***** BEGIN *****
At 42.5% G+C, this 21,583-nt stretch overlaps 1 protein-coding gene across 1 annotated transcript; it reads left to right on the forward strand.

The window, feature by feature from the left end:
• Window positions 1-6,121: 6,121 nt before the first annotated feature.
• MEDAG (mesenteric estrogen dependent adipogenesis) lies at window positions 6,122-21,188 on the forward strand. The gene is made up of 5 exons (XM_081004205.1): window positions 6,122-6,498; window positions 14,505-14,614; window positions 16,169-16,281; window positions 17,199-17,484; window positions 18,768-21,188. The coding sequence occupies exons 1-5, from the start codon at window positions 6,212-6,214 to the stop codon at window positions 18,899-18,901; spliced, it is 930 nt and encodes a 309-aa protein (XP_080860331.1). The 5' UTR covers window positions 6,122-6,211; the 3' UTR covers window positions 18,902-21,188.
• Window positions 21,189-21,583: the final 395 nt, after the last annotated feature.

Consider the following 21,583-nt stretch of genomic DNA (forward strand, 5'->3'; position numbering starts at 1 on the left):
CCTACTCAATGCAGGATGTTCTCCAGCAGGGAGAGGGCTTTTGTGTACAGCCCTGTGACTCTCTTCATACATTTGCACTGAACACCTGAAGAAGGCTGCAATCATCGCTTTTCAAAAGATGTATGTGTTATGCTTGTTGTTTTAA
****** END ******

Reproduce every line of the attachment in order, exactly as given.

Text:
At 42.5% G+C, this 21,583-nt stretch overlaps 1 protein-coding gene across 1 annotated transcript; it reads left to right on the forward strand.

The window, feature by feature from the left end:
• Window positions 1-6,121: 6,121 nt before the first annotated feature.
• MEDAG (mesenteric estrogen dependent adipogenesis) lies at window positions 6,122-21,188 on the forward strand. The gene is made up of 5 exons (XM_081004205.1): window positions 6,122-6,498; window positions 14,505-14,614; window positions 16,169-16,281; window positions 17,199-17,484; window positions 18,768-21,188. The coding sequence occupies exons 1-5, from the start codon at window positions 6,212-6,214 to the stop codon at window positions 18,899-18,901; spliced, it is 930 nt and encodes a 309-aa protein (XP_080860331.1). The 5' UTR covers window positions 6,122-6,211; the 3' UTR covers window positions 18,902-21,188.
• Window positions 21,189-21,583: the final 395 nt, after the last annotated feature.

Consider the following 21,583-nt stretch of genomic DNA (forward strand, 5'->3'; position numbering starts at 1 on the left):
CCTACTCAATGCAGGATGTTCTCCAGCAGGGAGAGGGCTTTTGTGTACAGCCCTGTGACTCTCTTCATACATTTGCACTGAACACCTGAAGAAGGCTGCAATCATCGCTTTTCAAAAGATGTATGTGTTATGCTTGTTGTTTTAA